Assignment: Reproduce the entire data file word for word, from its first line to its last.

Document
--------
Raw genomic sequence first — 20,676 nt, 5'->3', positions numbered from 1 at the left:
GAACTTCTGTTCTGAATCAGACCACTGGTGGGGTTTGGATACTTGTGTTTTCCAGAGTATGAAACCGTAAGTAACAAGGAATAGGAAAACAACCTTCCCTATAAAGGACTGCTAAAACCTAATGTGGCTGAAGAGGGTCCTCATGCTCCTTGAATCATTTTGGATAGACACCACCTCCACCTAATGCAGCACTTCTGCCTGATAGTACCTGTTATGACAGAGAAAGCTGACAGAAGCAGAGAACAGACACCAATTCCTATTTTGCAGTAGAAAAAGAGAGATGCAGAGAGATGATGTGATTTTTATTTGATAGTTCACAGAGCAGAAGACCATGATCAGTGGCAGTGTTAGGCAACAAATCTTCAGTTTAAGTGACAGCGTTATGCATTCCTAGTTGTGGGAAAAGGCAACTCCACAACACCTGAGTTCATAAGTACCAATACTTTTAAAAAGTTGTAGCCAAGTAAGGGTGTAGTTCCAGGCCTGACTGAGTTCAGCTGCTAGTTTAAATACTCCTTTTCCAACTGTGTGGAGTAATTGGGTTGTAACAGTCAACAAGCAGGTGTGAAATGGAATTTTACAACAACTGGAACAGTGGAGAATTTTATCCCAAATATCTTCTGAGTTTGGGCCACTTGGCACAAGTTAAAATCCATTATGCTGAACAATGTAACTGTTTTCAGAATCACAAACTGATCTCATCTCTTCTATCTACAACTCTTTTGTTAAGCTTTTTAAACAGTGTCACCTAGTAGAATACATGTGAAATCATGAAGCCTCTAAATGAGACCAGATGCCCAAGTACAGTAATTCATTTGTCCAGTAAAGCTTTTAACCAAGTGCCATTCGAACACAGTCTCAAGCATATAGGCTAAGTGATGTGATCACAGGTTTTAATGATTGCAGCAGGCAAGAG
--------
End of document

Raw genomic sequence first — 20,676 nt, 5'->3', positions numbered from 1 at the left:
GAACTTCTGTTCTGAATCAGACCACTGGTGGGGTTTGGATACTTGTGTTTTCCAGAGTATGAAACCGTAAGTAACAAGGAATAGGAAAACAACCTTCCCTATAAAGGACTGCTAAAACCTAATGTGGCTGAAGAGGGTCCTCATGCTCCTTGAATCATTTTGGATAGACACCACCTCCACCTAATGCAGCACTTCTGCCTGATAGTACCTGTTATGACAGAGAAAGCTGACAGAAGCAGAGAACAGACACCAATTCCTATTTTGCAGTAGAAAAAGAGAGATGCAGAGAGATGATGTGATTTTTATTTGATAGTTCACAGAGCAGAAGACCATGATCAGTGGCAGTGTTAGGCAACAAATCTTCAGTTTAAGTGACAGCGTTATGCATTCCTAGTTGTGGGAAAAGGCAACTCCACAACACCTGAGTTCATAAGTACCAATACTTTTAAAAAGTTGTAGCCAAGTAAGGGTGTAGTTCCAGGCCTGACTGAGTTCAGCTGCTAGTTTAAATACTCCTTTTCCAACTGTGTGGAGTAATTGGGTTGTAACAGTCAACAAGCAGGTGTGAAATGGAATTTTACAACAACTGGAACAGTGGAGAATTTTATCCCAAATATCTTCTGAGTTTGGGCCACTTGGCACAAGTTAAAATCCATTATGCTGAACAATGTAACTGTTTTCAGAATCACAAACTGATCTCATCTCTTCTATCTACAACTCTTTTGTTAAGCTTTTTAAACAGTGTCACCTAGTAGAATACATGTGAAATCATGAAGCCTCTAAATGAGACCAGATGCCCAAGTACAGTAATTCATTTGTCCAGTAAAGCTTTTAACCAAGTGCCATTCGAACACAGTCTCAAGCATATAGGCTAAGTGATGTGATCACAGGTTTTAATGATTGCAGCAGGCAAGAG